(1) Subject to this Act, no legal proceedings in respect of any claim for—
(a) money, whether arising out of contract, delict or otherwise; or
(b) the delivery or release of any goods;
and whether or not joined with or made as an alternative to any other claim, shall be instituted against—
(i) the State; or
(ii) the President, a Vice-President or any Minister or Deputy Minister in his official capacity; or
(iii) any officer or employee of the State in his official capacity;
unless notice in writing of the intention to bring the claim has been served in accordance with subsection (2) at least sixty days before the institution of the proceedings.
(2) A notice referred to in subsection (1)—
(a) shall be given to each person upon whom the process relating to the claim is required to be served; and
(b) shall set out the grounds of the claim; and
(c) where the claim arises out of goods sold and delivered or services rendered, shall specify the date and place of the sale or rendering of the services and shall have attached copies of any relevant invoice and requisition, where available; and
(d) where the claim is against or in respect of an act or omission of any officer or employee of the State, shall specify the name and official post, rank or number and place of employment or station of the officer or employee, if known.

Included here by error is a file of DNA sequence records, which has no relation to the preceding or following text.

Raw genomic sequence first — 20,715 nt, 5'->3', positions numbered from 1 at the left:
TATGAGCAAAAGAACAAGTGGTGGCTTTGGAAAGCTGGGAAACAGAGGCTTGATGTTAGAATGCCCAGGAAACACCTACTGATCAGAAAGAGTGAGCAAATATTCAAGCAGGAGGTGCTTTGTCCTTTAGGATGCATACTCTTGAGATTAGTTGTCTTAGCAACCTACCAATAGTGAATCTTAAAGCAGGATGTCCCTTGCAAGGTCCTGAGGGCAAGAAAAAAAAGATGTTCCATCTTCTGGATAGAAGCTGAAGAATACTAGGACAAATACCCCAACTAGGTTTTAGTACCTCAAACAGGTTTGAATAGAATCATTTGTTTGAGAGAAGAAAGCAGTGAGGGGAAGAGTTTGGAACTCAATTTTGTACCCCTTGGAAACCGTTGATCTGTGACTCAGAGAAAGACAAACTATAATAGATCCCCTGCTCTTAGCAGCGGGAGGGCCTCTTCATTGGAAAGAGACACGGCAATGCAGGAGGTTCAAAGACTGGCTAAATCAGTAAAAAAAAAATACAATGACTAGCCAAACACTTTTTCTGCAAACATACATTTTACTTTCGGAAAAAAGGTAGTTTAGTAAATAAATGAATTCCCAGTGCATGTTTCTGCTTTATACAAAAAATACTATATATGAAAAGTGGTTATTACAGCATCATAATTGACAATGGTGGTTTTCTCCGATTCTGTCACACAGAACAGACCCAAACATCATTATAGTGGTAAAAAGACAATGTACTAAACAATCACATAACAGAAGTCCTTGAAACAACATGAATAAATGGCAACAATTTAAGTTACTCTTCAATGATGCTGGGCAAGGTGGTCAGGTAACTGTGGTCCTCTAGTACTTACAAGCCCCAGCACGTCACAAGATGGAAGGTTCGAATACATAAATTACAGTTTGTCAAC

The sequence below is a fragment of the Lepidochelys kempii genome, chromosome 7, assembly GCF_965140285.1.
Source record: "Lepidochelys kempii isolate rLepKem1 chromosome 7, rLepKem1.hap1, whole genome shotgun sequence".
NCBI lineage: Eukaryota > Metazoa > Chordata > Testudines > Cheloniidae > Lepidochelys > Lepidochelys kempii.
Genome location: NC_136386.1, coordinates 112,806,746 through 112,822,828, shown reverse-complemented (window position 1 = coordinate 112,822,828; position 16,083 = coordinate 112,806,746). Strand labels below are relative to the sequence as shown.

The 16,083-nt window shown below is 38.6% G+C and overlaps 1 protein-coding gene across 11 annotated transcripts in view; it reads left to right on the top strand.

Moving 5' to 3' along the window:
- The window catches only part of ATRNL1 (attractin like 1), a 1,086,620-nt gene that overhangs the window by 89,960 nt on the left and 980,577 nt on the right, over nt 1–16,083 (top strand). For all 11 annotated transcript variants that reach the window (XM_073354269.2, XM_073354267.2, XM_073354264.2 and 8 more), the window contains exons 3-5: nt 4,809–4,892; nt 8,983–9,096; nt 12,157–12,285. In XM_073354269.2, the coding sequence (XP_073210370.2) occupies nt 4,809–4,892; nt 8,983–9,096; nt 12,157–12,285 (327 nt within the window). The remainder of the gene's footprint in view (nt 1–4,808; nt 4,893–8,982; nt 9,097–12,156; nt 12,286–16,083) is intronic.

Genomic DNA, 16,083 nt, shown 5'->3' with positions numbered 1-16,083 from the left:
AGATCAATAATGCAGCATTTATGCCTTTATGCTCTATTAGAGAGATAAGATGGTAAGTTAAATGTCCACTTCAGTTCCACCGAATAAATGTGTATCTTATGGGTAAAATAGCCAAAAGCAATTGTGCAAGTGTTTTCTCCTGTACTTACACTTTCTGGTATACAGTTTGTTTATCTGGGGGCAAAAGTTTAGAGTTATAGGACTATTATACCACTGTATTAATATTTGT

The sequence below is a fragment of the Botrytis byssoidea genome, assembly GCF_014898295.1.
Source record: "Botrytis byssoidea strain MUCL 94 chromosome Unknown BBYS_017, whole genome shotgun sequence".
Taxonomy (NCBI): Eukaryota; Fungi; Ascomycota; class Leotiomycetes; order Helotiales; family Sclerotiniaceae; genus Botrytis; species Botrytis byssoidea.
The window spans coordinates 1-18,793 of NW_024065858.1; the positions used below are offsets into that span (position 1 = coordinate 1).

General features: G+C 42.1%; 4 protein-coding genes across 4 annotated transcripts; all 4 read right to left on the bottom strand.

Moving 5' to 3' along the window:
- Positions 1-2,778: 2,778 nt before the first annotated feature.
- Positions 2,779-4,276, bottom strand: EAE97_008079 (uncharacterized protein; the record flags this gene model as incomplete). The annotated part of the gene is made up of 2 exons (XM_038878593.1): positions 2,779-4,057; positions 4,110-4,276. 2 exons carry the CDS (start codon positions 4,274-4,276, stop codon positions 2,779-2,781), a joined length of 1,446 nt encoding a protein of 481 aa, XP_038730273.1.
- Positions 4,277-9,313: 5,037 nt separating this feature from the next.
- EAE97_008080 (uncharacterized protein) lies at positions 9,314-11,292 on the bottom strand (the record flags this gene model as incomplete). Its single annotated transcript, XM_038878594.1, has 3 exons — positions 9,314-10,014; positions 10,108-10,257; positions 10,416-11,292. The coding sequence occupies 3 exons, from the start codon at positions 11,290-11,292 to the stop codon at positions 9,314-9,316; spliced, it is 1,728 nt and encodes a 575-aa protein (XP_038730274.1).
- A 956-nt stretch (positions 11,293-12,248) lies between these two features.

(3) The court before which any proceedings referred to in subsection (1) are brought may condone any failure to comply with that subsection where the court is satisfied that there has been substantial compliance therewith or that the failure will not unduly prejudice the defendant.
(4) For the purposes of this section, legal proceedings shall be deemed to be instituted by the service of any process, including a notice of application to court and any other document by which legal proceedings are commenced, in which the claim concerned is made.
Section six shall not apply to—
(a) a claim in which the debt concerned has been admitted to the claimant, expressly and in writing; or
(b) a counter-claim; or
(c) a claim which the court or a judge or magistrate, on application, has determined to be urgent; or
(d) a claim in respect of which the defendant has waived, expressly and in writing, the notice required by section six.
8 Court not to take notice of failure to comply with section 6
No court of its own motion shall take notice of any failure to comply with section six.
9 Provisions of other laws relating to prescription of claims etc. not affected
Sections two and six shall not be construed as affecting the operation of any other law which—
(a) limits the liability of—
(i) the State; or
(ii) the President, a Vice-President or any Minister or Deputy Minister; or
(iii) any officer or employee of the State; or
(b) prescribes a specific period within which a claim in respect of any liability referred to in paragraph (a) shall be made; or
(c) imposes conditions on the institution of any proceedings;
and accordingly sections two and six shall be construed as being complementary and supplementary to any such law.